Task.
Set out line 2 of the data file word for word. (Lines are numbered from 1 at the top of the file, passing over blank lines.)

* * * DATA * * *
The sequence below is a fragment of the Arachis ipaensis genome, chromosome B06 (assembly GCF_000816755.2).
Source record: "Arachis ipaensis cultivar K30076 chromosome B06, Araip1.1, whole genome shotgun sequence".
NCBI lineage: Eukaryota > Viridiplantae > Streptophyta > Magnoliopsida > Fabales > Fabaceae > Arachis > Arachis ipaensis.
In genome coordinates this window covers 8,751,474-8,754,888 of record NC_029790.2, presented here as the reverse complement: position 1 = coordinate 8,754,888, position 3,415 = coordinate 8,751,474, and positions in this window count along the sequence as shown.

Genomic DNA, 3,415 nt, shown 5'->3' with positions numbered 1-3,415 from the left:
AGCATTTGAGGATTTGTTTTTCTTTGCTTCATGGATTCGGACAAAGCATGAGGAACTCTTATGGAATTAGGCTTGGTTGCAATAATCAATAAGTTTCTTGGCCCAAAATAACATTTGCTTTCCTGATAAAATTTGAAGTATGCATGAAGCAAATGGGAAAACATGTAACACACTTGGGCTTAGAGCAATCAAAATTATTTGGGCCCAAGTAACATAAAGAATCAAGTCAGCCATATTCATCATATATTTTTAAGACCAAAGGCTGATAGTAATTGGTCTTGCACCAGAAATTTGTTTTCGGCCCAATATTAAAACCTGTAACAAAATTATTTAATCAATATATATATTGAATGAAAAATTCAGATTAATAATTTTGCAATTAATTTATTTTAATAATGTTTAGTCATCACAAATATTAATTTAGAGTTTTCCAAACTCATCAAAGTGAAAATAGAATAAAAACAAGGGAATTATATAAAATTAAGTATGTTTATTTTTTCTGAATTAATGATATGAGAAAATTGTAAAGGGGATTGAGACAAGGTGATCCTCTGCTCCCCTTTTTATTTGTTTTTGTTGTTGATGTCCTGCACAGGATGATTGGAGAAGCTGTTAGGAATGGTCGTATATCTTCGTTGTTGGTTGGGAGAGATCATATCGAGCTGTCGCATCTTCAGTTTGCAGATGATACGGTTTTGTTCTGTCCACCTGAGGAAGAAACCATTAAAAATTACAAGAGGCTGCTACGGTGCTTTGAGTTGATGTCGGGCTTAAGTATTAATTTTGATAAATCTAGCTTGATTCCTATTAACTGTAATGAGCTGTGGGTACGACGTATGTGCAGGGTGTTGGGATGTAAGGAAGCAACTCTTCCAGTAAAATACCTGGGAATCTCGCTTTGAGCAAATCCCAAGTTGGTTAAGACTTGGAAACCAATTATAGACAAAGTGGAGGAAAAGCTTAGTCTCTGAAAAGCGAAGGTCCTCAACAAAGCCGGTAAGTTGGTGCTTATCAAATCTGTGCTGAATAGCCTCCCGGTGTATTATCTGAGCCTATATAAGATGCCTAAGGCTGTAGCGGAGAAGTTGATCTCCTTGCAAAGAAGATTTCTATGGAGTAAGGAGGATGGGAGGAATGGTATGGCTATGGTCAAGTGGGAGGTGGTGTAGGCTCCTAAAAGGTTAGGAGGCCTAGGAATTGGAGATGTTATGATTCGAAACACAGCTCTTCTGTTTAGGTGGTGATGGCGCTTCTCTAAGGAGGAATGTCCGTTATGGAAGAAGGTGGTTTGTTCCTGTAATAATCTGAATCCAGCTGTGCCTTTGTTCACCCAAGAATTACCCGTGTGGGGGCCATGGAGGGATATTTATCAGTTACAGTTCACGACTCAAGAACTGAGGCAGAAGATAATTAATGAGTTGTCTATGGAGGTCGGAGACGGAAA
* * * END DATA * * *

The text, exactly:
Source record: "Arachis ipaensis cultivar K30076 chromosome B06, Araip1.1, whole genome shotgun sequence".